One shows an open toilet seat with the message “Don’t make this your only contribution to the Bay” in bold lettering across the front. Another shows a bathroom complete with toilet and urinal and the words “If you’re the Chesapeake Bay ... this is your chamber of horrors.”

The messages are designed to alarm.

“We are urging citizens to call their legislators, to let their delegates know how important this issue is,” said Susan O’Brien, spokeswoman for the Foundation.

At issue are identical House Bill 555 and Senate Bill 320, which propose upgrading Maryland’s sewage treatment plants to reduce nitrogen pollution. The money would be raised by a $2.50 per month “user-fee,” as the governor calls the tax, for all households flushing into pubic sewage treatement systems.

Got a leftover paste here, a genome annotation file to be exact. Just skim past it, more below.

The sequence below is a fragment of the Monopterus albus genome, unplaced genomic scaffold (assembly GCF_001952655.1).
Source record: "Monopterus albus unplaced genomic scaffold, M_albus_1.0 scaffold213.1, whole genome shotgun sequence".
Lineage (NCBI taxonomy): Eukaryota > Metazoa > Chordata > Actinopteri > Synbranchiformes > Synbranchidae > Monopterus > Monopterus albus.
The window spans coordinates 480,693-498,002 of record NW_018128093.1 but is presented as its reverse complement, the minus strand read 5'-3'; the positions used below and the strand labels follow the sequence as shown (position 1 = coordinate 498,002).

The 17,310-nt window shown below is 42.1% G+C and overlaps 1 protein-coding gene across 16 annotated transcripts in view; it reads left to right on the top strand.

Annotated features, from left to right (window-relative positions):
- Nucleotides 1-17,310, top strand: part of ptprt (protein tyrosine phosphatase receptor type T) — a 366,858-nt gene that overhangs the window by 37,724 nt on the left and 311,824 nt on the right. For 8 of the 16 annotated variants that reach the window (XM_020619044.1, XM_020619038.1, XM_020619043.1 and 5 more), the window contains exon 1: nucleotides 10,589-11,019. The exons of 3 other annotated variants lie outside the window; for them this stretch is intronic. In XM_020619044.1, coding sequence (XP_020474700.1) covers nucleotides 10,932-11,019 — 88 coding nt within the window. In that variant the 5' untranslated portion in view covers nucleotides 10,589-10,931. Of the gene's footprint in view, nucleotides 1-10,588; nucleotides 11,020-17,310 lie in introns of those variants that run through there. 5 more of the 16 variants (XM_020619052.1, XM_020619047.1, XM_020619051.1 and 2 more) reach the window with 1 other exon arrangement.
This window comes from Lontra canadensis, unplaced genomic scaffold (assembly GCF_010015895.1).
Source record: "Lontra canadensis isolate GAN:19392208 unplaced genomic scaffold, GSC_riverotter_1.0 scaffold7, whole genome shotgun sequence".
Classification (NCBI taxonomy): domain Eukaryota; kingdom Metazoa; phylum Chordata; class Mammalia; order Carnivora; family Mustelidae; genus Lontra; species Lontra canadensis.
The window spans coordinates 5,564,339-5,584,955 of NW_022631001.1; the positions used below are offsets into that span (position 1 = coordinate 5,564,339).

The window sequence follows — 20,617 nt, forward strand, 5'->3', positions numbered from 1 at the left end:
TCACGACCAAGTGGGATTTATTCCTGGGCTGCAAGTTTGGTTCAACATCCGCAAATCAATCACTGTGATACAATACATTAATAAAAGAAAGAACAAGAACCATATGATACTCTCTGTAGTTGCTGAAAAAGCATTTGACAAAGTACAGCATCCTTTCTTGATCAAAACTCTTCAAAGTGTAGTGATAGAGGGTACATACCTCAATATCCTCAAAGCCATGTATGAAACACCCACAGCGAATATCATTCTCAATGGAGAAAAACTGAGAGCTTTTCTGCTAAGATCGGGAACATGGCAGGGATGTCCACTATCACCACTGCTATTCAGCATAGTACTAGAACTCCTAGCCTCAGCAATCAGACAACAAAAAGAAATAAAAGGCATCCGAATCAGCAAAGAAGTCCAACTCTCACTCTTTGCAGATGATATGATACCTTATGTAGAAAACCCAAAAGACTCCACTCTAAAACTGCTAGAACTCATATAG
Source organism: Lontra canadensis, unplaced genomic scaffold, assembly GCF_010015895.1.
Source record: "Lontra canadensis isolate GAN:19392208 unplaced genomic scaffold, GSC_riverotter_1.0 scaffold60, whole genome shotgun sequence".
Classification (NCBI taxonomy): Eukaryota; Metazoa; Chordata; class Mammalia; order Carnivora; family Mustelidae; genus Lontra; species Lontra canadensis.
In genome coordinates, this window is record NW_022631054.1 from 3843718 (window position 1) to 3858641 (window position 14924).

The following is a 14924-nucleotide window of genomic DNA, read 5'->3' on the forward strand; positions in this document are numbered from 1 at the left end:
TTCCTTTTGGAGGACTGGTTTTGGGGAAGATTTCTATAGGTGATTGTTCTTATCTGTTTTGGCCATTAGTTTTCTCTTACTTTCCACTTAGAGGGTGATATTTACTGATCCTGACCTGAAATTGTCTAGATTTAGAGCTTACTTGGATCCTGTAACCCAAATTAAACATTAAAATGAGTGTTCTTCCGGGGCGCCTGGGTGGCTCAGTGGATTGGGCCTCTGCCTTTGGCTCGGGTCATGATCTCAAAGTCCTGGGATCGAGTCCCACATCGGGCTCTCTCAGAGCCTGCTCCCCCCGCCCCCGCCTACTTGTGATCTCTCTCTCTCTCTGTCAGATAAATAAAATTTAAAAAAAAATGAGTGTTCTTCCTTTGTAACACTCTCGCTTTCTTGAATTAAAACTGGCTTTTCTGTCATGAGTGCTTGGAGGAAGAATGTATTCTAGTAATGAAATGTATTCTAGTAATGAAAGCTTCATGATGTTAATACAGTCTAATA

Some lawmakers want amendments that would include septic system users.

The flush tax is how the governor plans to pay for upgrading sewage treatment in Maryland’s 66 biggest plants. Those plants produce 95 percent of the treated sewage flowing into the Bay. The nitrogen still loading even treated wastewater is one big cause of the Bay’s decline, represented by last summer’s dead zone stretching 150 miles from the Bay Bridge to the York River in Virginia. Dead zones are areas with too little oxygen to support life.

Deliberation on the bills began in the House Environmental Matters Committee March 3 and continues in the Senate Education Health and Environmental Committee March 11. Meanwhile, supporters hope the ads will bring a steady stream of phone calls to state legislators.